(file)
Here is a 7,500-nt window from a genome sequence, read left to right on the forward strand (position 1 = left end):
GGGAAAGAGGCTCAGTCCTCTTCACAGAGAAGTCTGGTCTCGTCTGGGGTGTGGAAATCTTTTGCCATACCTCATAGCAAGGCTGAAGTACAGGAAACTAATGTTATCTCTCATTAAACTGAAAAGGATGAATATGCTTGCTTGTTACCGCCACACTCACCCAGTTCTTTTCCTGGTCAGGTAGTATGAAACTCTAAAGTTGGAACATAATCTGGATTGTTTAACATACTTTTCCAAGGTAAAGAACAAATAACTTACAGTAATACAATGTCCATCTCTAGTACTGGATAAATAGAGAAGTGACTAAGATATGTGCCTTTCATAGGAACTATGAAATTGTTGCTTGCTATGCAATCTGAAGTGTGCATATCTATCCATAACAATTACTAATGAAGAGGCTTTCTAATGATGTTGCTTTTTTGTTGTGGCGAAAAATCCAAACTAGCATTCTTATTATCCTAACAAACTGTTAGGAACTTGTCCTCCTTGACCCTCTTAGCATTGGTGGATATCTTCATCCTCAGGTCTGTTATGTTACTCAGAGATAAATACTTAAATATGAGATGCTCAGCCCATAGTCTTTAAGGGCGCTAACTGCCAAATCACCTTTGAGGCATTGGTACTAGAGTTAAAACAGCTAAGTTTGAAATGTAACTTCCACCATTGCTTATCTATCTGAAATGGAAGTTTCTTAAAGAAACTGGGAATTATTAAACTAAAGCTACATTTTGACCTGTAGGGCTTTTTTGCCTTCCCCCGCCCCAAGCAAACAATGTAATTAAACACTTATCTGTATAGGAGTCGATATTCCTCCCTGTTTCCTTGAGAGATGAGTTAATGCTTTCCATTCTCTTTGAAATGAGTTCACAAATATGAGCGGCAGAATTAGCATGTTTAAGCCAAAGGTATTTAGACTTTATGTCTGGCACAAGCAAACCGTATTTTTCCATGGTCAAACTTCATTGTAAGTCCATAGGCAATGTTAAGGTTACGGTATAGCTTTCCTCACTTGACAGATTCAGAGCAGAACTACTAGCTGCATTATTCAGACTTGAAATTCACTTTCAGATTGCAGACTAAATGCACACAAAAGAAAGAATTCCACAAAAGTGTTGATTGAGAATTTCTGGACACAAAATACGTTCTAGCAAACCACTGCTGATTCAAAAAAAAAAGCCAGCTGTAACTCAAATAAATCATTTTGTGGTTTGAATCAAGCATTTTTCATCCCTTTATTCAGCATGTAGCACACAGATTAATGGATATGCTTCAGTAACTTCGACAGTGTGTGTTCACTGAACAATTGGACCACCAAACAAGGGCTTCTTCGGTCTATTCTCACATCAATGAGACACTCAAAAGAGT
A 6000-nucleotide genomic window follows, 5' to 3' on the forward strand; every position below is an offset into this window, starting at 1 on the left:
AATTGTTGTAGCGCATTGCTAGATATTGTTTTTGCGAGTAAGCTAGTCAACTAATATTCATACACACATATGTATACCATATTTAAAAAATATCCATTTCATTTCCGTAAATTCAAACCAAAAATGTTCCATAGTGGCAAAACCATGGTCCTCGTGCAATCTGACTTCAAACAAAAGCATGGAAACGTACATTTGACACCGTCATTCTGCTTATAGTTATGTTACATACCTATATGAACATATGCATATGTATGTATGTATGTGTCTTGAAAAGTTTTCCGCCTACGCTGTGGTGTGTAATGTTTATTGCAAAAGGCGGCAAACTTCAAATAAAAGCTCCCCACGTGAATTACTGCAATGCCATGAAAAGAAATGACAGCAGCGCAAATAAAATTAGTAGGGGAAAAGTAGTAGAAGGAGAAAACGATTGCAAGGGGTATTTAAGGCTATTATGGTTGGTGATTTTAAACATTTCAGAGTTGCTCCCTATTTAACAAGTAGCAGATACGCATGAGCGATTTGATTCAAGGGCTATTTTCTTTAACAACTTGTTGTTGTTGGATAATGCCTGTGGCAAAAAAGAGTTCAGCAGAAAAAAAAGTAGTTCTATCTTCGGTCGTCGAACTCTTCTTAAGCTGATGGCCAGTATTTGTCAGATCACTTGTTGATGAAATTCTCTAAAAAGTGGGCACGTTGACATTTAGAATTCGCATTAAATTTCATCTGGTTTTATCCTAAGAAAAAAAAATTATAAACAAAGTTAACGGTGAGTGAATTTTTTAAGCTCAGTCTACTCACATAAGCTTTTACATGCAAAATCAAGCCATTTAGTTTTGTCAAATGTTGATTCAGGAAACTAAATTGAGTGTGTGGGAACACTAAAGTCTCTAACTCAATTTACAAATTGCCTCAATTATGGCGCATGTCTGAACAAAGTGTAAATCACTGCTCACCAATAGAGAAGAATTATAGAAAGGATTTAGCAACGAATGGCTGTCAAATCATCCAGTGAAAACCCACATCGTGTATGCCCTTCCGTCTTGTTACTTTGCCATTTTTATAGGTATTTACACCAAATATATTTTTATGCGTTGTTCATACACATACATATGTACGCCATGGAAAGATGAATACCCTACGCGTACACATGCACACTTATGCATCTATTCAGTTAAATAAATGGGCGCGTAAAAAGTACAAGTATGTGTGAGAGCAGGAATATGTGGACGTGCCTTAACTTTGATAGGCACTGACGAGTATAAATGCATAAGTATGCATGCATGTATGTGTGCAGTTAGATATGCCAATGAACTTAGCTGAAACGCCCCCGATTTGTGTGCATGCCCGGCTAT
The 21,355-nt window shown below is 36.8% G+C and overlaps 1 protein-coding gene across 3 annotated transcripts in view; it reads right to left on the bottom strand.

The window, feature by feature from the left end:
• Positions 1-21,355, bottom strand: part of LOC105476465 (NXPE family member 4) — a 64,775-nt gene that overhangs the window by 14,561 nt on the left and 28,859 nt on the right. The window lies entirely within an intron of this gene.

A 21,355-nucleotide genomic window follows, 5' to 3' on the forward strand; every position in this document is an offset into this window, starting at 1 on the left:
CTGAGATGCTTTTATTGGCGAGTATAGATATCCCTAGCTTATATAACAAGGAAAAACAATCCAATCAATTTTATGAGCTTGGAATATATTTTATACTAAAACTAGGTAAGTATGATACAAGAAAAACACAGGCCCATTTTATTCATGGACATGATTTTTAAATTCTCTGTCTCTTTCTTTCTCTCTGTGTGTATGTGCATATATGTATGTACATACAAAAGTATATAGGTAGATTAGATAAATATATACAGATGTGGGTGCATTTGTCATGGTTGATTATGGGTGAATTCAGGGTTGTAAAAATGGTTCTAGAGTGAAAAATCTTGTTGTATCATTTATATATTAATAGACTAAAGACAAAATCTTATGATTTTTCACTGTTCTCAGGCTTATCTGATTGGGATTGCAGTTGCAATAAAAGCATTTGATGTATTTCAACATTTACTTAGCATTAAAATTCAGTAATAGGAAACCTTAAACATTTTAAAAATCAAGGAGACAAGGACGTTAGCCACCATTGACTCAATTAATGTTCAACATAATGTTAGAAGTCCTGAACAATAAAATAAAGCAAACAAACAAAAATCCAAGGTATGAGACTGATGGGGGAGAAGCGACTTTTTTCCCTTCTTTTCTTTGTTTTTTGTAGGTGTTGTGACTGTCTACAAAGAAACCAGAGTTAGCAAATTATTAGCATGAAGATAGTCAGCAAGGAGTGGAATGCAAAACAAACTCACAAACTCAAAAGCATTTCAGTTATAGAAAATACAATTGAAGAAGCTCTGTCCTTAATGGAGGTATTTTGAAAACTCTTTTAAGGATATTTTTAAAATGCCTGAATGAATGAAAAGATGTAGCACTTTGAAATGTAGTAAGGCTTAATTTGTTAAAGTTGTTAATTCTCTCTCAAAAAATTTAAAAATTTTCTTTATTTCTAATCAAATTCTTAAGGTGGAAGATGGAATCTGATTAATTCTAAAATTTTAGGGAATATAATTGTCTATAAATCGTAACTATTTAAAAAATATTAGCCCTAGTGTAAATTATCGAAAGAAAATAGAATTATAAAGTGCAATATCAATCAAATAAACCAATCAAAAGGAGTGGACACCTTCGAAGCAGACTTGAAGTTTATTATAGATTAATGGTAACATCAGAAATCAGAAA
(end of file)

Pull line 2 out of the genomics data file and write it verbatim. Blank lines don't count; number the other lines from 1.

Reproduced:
GGGAAAGAGGCTCAGTCCTCTTCACAGAGAAGTCTGGTCTCGTCTGGGGTGTGGAAATCTTTTGCCATACCTCATAGCAAGGCTGAAGTACAGGAAACTAATGTTATCTCTCATTAAACTGAAAAGGATGAATATGCTTGCTTGTTACCGCCACACTCACCCAGTTCTTTTCCTGGTCAGGTAGTATGAAACTCTAAAGTTGGAACATAATCTGGATTGTTTAACATACTTTTCCAAGGTAAAGAACAAATAACTTACAGTAATACAATGTCCATCTCTAGTACTGGATAAATAGAGAAGTGACTAAGATATGTGCCTTTCATAGGAACTATGAAATTGTTGCTTGCTATGCAATCTGAAGTGTGCATATCTATCCATAACAATTACTAATGAAGAGGCTTTCTAATGATGTTGCTTTTTTGTTGTGGCGAAAAATCCAAACTAGCATTCTTATTATCCTAACAAACTGTTAGGAACTTGTCCTCCTTGACCCTCTTAGCATTGGTGGATATCTTCATCCTCAGGTCTGTTATGTTACTCAGAGATAAATACTTAAATATGAGATGCTCAGCCCATAGTCTTTAAGGGCGCTAACTGCCAAATCACCTTTGAGGCATTGGTACTAGAGTTAAAACAGCTAAGTTTGAAATGTAACTTCCACCATTGCTTATCTATCTGAAATGGAAGTTTCTTAAAGAAACTGGGAATTATTAAACTAAAGCTACATTTTGACCTGTAGGGCTTTTTTGCCTTCCCCCGCCCCAAGCAAACAATGTAATTAAACACTTATCTGTATAGGAGTCGATATTCCTCCCTGTTTCCTTGAGAGATGAGTTAATGCTTTCCATTCTCTTTGAAATGAGTTCACAAATATGAGCGGCAGAATTAGCATGTTTAAGCCAAAGGTATTTAGACTTTATGTCTGGCACAAGCAAACCGTATTTTTCCATGGTCAAACTTCATTGTAAGTCCATAGGCAATGTTAAGGTTACGGTATAGCTTTCCTCACTTGACAGATTCAGAGCAGAACTACTAGCTGCATTATTCAGACTTGAAATTCACTTTCAGATTGCAGACTAAATGCACACAAAAGAAAGAATTCCACAAAAGTGTTGATTGAGAATTTCTGGACACAAAATACGTTCTAGCAAACCACTGCTGATTCAAAAAAAAAAGCCAGCTGTAACTCAAATAAATCATTTTGTGGTTTGAATCAAGCATTTTTCATCCCTTTATTCAGCATGTAGCACACAGATTAATGGATATGCTTCAGTAACTTCGACAGTGTGTGTTCACTGAACAATTGGACCACCAAACAAGGGCTTCTTCGGTCTATTCTCACATCAATGAGACACTCAAAAGAGT